July 16, 2020
- Traditionally, Hawaii has vigorously enforced health policies to ensure the safety of their population.
- What we see when we look at Hawaii is physical distancing on a macro scale.
In 2019 the population of Hawaii was approximately 1.4 million people. To date, the state has had 22 deaths from COVID-19. Traditionally, Hawaii has vigorously enforced health policies to ensure the safety of their population. For example, due to the state’s rabies-free status, the process of getting a pet to the island is multifaceted and time-consuming. The protocols for protecting the islands from the spread of coronavirus are no less rigorous.
In March, Hawaii imposed a lockdown, and began a 14-day quarantine process for anyone flying into the islands, including returning residents. Residents were also asked to follow stay-at-home orders. Although only tentatively scheduled for implementation (and not until September 1st) the state does have a plan in place for tourists.
Regarding dining establishments, they have also taken a strict approach. Restaurants that do not comply with the guidance issued by the Hawai’i Department of Health will, upon their second violation, be temporarily shut down, or “red carded.” Establishments that incur this disciplinary measure can also look forward to being outed publicly as representing a health risk.
In spite of the relative success of Hawaii’s strict measures, protesters are active there just as they are on the mainland. Also, like other states and cities that rely heavily on tourism, the state has been hard-hit financially. Restaurants, hotels, and equipment rentals, have been devastated by the economic downturn brought about by COVID-19.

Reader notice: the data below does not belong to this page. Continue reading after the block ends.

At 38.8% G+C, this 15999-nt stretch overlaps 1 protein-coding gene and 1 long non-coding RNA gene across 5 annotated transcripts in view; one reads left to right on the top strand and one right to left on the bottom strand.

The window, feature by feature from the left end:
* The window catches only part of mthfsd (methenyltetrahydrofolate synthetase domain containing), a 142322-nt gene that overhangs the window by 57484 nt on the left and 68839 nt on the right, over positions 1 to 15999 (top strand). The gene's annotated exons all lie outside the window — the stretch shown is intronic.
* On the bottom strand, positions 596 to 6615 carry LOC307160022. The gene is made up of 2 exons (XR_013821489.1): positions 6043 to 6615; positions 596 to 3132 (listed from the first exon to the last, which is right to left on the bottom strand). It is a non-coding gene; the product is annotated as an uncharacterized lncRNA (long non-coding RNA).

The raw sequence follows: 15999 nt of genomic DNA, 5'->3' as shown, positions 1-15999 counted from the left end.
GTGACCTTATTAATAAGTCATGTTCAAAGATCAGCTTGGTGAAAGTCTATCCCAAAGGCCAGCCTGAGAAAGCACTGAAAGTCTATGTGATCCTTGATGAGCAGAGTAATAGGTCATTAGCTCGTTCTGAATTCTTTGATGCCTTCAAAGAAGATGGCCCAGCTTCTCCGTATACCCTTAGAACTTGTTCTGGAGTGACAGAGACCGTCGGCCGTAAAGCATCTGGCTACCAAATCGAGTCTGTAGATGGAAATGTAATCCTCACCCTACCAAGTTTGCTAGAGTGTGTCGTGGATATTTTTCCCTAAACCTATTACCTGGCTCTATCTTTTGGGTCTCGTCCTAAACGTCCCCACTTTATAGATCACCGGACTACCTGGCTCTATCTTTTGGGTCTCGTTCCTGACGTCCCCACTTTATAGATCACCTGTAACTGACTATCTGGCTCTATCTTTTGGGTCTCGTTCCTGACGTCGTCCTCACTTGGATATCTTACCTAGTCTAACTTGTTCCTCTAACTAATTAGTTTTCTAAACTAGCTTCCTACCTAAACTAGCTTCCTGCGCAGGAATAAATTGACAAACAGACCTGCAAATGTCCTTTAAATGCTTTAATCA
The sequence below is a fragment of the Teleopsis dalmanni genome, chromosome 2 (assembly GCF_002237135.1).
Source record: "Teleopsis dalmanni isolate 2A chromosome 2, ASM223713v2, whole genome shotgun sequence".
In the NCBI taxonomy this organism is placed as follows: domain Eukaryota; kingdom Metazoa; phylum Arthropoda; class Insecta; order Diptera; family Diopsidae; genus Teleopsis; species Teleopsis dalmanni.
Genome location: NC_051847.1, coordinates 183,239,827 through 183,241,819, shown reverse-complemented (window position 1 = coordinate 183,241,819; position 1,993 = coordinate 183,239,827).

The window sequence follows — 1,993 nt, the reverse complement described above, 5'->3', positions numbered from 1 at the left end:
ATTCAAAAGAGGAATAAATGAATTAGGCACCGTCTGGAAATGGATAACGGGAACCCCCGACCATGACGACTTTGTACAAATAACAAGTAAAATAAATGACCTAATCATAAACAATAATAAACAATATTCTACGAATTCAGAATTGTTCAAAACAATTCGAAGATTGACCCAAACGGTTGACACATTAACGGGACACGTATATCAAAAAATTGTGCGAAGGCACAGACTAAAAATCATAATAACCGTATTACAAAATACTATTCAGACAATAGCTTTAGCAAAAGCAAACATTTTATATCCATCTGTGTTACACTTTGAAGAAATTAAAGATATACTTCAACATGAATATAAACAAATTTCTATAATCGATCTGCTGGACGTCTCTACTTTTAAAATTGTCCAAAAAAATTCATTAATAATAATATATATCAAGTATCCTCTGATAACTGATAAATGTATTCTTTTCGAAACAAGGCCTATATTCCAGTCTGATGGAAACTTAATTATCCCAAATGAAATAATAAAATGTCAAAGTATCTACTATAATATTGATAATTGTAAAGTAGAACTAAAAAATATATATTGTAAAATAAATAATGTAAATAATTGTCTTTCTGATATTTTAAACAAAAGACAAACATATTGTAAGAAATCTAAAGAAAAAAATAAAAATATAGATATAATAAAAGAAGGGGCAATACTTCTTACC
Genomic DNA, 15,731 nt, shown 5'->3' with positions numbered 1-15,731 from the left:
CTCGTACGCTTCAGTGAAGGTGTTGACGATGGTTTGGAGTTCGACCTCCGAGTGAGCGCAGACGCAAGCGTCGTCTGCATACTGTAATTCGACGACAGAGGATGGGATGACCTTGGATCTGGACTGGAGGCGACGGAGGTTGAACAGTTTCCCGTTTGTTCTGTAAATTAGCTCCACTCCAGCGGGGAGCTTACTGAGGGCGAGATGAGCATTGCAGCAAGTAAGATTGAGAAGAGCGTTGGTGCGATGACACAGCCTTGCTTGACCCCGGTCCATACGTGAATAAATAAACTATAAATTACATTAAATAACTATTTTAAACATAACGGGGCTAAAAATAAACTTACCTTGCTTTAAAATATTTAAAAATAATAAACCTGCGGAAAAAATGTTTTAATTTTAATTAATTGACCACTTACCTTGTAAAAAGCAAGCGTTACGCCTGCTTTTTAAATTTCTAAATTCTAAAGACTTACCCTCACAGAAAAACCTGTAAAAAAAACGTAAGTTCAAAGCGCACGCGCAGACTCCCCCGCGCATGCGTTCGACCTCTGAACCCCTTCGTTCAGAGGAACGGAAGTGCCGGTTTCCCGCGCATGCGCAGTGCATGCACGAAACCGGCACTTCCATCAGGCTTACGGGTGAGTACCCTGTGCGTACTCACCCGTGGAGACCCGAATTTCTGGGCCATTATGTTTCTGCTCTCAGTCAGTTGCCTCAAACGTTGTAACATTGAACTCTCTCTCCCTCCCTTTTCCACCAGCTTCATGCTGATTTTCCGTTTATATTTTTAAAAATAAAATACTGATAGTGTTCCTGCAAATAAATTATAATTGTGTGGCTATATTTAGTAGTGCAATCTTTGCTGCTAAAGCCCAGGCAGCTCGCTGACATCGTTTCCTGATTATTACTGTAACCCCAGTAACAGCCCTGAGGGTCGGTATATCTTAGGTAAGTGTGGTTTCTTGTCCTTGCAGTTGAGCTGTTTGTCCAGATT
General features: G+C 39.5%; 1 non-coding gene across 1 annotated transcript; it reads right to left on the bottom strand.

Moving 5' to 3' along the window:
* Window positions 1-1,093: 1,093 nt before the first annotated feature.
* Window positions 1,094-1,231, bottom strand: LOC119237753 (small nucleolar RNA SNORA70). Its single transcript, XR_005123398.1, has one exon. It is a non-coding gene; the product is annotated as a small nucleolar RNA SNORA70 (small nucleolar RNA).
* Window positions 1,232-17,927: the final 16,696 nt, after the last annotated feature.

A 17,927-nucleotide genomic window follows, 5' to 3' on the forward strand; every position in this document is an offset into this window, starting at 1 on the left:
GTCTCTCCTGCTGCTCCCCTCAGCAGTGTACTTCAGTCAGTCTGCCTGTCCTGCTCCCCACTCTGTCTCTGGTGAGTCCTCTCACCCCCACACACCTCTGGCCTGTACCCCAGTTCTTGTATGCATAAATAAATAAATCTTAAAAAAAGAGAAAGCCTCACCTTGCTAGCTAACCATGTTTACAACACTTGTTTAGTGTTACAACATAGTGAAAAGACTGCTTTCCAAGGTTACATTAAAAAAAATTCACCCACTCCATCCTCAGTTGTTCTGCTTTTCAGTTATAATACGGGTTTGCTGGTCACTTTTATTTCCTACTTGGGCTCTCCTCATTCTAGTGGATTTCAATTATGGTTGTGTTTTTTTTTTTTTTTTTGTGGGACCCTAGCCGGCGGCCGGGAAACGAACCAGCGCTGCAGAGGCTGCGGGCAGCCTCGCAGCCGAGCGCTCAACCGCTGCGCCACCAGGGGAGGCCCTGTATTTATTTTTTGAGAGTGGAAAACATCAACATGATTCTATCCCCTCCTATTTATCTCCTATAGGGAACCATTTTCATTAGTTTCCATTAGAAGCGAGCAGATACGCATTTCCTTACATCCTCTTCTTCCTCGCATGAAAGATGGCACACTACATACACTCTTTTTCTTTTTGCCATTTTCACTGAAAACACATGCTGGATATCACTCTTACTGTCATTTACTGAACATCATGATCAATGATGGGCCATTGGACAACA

According to the Hawai’i Tourism Authority, in 2019 visitors to the Hawaiian Islands spent an average of $48.6 million dollars a day. This resulted in a state tax revenue of over 2 billion dollars for the year, and supported over 200,000 jobs. An economic blow of such proportions will generate ripples for some time to come.
But the good news is significant. As of July 14th, with 6612 tests done, Hawaii has only 1.3 deaths per 100,000 people with only 86 confirmed cases per 100,000. Wyoming, Puerto Rico, and Colorado also have tested numbers in the 6000-7000 range, but their infection and death rates are higher. Puerto Rico does the next best with 2.3 deaths, and 302 confirmed cases per 100,000.
Clearly, in a pandemic the place to be is on an island. Unless the outbreak began on said island. But that is not the case here. What we see when we look at Hawaii is physical distancing on a macro scale. And it has worked. Although the state had a geographic advantage in dealing with this outbreak, credit is certainly due for the prompt and comprehensive response of Hawaii’s state and local governments. While the islands will have economic recovery to address, as will the rest of the world, they have excelled at what should always be the first job in an emergency: protecting lives.